This Is How New York’s Fur Ban Could Change the Fur Industry

NY Introduces Bill to Ban Sale of Fur

Updated April 30, 2019. A New York state lawmaker has introduced legislation that would implement a statewide ban on the sale of fur.

Assemblymember Linda Rosenthal (D-Manhattan) introduced the bill earlier this week, stating that the fur trade is falling out of favor as consumers become more aware of the treatment of animals, the New York Post reports. Rosenthal is a dedicated animal rights activist who also introduced a bill to ban the sale of cats, dogs, and rabbits in pet shops earlier this month.

“Increasingly, consumers are looking to make ethical and sustainable purchases — fur is neither of those,” Rosenthal said. “The fur trade has at its core a violence toward animals that is antithetical with our modern views on animals as human companions and sentient beings.”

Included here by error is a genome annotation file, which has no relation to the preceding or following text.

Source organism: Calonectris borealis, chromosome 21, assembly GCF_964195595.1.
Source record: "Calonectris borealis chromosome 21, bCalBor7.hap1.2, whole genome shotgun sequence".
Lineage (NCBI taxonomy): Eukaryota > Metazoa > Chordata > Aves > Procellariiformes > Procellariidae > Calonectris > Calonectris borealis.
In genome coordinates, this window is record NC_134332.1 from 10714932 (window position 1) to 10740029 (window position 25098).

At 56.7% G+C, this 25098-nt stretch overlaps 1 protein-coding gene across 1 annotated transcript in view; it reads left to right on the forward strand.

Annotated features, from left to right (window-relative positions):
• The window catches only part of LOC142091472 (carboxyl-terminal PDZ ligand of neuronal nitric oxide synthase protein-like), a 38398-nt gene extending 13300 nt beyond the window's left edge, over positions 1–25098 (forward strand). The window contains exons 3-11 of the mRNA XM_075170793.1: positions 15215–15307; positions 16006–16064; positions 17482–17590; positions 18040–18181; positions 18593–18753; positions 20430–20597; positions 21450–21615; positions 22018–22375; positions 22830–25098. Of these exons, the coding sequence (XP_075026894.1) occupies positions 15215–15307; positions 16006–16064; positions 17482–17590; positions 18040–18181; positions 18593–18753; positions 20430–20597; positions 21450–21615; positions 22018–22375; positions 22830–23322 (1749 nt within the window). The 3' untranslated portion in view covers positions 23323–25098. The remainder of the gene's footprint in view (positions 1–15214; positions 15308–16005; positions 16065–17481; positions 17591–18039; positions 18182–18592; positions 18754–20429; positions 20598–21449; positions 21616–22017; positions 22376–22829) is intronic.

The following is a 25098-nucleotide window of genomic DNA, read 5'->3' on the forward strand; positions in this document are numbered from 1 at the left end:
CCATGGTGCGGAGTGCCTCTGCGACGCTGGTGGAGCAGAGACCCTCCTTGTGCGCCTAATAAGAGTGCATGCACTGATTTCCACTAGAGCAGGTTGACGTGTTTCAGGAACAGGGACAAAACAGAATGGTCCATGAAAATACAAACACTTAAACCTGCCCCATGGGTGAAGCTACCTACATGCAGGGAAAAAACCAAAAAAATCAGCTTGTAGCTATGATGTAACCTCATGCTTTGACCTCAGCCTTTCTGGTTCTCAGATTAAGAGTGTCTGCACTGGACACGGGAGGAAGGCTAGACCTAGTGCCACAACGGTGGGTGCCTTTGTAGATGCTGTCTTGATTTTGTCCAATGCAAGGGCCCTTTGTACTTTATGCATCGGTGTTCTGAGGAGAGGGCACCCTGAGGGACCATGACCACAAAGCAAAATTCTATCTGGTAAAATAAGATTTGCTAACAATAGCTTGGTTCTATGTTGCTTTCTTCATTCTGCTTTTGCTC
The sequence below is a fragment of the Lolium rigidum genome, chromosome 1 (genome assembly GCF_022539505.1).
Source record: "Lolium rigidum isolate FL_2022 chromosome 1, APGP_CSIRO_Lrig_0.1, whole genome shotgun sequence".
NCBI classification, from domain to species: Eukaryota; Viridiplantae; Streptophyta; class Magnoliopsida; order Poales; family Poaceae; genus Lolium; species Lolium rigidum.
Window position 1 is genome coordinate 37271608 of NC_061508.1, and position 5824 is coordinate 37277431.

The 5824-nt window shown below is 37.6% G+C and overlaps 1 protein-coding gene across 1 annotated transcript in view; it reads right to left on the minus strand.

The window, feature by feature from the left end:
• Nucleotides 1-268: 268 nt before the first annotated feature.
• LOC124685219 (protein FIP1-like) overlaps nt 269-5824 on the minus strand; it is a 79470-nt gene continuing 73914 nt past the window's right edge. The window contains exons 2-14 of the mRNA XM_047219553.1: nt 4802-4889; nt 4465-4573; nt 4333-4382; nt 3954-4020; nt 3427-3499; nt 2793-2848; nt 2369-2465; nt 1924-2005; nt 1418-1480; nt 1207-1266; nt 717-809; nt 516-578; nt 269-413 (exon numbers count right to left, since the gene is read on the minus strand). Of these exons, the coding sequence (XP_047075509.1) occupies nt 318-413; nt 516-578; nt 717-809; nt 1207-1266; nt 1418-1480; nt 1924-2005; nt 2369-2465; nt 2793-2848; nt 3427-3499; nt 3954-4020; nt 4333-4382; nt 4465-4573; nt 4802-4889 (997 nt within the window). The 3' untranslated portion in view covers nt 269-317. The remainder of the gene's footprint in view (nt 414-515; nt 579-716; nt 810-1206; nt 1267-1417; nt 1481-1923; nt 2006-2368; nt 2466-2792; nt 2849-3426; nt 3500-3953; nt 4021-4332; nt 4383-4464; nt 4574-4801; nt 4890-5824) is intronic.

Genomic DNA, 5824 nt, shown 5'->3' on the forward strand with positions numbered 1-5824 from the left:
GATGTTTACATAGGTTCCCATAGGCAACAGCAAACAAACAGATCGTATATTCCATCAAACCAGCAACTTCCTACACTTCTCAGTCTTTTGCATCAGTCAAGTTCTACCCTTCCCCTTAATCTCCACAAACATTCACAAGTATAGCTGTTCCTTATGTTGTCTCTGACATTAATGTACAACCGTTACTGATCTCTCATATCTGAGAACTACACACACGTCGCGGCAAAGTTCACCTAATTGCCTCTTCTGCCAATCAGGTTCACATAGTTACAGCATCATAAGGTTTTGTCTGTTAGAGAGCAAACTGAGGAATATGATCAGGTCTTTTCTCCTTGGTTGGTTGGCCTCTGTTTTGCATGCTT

Supporters of the bill include Academy Award-winning actor Anjelica Huston, who penned an op-ed in the New York Daily News earlier this month. “I used to think [fur fashion was] a symbol of glamour and affluence,” the 67-year-old star wrote. “This was decades before I learned that these animals are trapped, gassed, drowned, and even skinned alive … There is so much violence in the world beyond our control, so let’s eliminate whatever cruelty we can — especially when it’s for something as unnecessary these days as fur.”

The Fur Industry Pushes Back

The bill has already received pushback from furriers and consumers alike.

“This legislation is following the animal rights handbook. They want to eliminate all animal use,” Steve Cowit, co-owner of Cowit Furs & Madison Avenue Furs, told the publication. “They’ll be going to go after meat from chicken and cows next.”